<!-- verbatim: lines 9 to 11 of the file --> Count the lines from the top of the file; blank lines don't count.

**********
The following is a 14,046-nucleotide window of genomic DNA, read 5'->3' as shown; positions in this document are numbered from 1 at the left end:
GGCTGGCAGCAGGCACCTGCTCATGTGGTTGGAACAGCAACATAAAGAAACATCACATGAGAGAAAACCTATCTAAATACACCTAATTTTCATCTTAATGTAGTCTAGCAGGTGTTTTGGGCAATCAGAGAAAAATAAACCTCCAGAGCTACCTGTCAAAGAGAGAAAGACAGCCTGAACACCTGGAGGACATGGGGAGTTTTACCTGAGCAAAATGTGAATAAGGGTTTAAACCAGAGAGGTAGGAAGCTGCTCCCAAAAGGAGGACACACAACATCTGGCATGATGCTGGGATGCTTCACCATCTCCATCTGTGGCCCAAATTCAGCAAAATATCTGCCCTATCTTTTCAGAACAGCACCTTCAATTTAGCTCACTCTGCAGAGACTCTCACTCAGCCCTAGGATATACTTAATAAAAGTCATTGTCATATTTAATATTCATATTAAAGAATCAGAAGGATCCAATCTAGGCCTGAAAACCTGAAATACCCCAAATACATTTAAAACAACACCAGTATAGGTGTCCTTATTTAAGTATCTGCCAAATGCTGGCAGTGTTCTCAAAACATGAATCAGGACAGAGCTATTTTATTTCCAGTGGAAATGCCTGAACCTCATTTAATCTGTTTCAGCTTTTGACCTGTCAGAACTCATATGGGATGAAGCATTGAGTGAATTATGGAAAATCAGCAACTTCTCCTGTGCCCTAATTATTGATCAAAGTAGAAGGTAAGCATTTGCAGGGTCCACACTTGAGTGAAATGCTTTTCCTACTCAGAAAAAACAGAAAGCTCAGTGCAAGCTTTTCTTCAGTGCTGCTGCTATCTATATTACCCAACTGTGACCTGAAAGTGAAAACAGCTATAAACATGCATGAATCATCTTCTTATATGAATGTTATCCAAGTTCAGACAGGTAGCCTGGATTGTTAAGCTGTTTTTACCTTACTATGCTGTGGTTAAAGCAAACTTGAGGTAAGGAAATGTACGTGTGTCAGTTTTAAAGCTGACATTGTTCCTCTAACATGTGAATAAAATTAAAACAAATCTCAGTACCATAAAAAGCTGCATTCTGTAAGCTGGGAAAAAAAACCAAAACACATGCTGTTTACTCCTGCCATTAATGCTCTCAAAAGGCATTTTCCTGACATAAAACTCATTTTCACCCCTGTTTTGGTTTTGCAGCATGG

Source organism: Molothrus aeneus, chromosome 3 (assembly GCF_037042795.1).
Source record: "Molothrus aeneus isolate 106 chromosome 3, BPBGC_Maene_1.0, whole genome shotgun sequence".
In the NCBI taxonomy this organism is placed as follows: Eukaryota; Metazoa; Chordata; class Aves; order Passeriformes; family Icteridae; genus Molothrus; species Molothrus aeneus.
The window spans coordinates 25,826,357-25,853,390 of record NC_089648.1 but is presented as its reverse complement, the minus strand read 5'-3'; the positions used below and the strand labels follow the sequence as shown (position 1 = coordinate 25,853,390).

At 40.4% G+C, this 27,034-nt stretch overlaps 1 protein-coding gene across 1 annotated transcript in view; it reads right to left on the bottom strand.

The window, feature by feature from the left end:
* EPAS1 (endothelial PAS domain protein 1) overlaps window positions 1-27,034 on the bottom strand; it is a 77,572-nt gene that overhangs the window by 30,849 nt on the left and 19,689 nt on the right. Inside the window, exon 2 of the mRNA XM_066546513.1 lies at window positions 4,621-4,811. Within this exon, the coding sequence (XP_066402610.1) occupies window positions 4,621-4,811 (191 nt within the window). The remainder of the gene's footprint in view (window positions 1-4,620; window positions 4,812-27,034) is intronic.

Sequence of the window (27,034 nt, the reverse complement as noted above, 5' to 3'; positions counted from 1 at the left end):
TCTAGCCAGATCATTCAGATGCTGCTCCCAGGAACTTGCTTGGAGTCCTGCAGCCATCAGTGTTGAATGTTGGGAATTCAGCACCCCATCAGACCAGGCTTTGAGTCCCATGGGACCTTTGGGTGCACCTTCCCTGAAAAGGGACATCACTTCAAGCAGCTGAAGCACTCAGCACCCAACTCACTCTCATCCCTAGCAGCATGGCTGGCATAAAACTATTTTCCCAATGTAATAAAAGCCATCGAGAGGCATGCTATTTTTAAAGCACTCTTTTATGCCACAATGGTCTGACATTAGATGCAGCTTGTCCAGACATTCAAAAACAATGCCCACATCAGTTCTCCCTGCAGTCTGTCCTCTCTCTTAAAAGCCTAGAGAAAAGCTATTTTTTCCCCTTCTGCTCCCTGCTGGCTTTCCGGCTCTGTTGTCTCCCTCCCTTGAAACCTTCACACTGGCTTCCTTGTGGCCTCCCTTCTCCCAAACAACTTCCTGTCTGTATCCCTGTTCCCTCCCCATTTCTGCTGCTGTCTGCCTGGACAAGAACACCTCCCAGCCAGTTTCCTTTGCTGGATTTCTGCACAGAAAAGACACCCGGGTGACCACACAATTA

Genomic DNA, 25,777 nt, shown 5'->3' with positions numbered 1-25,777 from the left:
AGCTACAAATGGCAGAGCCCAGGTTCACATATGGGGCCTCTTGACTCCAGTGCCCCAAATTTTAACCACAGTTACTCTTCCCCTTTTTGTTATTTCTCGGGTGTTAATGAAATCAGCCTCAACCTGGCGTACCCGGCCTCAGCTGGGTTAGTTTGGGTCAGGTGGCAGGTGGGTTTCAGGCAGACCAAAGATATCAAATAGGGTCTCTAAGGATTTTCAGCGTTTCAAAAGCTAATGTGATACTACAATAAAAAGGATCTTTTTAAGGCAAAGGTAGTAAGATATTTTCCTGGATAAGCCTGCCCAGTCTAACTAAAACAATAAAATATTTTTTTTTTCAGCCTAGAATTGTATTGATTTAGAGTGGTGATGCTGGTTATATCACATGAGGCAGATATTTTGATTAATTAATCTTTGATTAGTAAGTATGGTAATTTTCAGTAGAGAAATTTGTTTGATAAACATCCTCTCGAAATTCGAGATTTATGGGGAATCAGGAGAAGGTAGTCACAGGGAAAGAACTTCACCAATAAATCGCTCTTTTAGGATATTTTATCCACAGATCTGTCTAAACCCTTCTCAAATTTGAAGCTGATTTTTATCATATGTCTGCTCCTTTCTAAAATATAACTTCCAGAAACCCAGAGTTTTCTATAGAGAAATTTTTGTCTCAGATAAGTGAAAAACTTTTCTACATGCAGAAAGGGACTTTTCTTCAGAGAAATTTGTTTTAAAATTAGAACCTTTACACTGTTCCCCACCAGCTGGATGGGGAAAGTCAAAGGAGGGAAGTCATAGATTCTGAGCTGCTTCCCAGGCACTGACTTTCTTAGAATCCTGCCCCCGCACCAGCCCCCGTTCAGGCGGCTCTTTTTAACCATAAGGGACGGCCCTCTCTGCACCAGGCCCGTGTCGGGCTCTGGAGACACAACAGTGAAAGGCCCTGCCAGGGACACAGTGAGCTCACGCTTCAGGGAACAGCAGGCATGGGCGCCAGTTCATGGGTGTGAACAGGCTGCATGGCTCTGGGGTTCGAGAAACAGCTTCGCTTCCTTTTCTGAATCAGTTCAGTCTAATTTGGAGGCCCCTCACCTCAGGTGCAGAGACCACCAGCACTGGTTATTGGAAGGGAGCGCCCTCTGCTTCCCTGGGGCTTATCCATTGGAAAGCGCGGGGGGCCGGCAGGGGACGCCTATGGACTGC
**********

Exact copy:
* EPAS1 (endothelial PAS domain protein 1) overlaps window positions 1-27,034 on the bottom strand; it is a 77,572-nt gene that overhangs the window by 30,849 nt on the left and 19,689 nt on the right. Inside the window, exon 2 of the mRNA XM_066546513.1 lies at window positions 4,621-4,811. Within this exon, the coding sequence (XP_066402610.1) occupies window positions 4,621-4,811 (191 nt within the window). The remainder of the gene's footprint in view (window positions 1-4,620; window positions 4,812-27,034) is intronic.

Sequence of the window (27,034 nt, the reverse complement as noted above, 5' to 3'; positions counted from 1 at the left end):
TCTAGCCAGATCATTCAGATGCTGCTCCCAGGAACTTGCTTGGAGTCCTGCAGCCATCAGTGTTGAATGTTGGGAATTCAGCACCCCATCAGACCAGGCTTTGAGTCCCATGGGACCTTTGGGTGCACCTTCCCTGAAAAGGGACATCACTTCAAGCAGCTGAAGCACTCAGCACCCAACTCACTCTCATCCCTAGCAGCATGGCTGGCATAAAACTATTTTCCCAATGTAATAAAAGCCATCGAGAGGCATGCTATTTTTAAAGCACTCTTTTATGCCACAATGGTCTGACATTAGATGCAGCTTGTCCAGACATTCAAAAACAATGCCCACATCAGTTCTCCCTGCAGTCTGTCCTCTCTCTTAAAAGCCTAGAGAAAAGCTATTTTTTCCCCTTCTGCTCCCTGCTGGCTTTCCGGCTCTGTTGTCTCCCTCCCTTGAAACCTTCACACTGGCTTCCTTGTGGCCTCCCTTCTCCCAAACAACTTCCTGTCTGTATCCCTGTTCCCTCCCCATTTCTGCTGCTGTCTGCCTGGACAAGAACACCTCCCAGCCAGTTTCCTTTGCTGGATTTCTGCACAGAAAAGACACCCGGGTGACCACACAATTA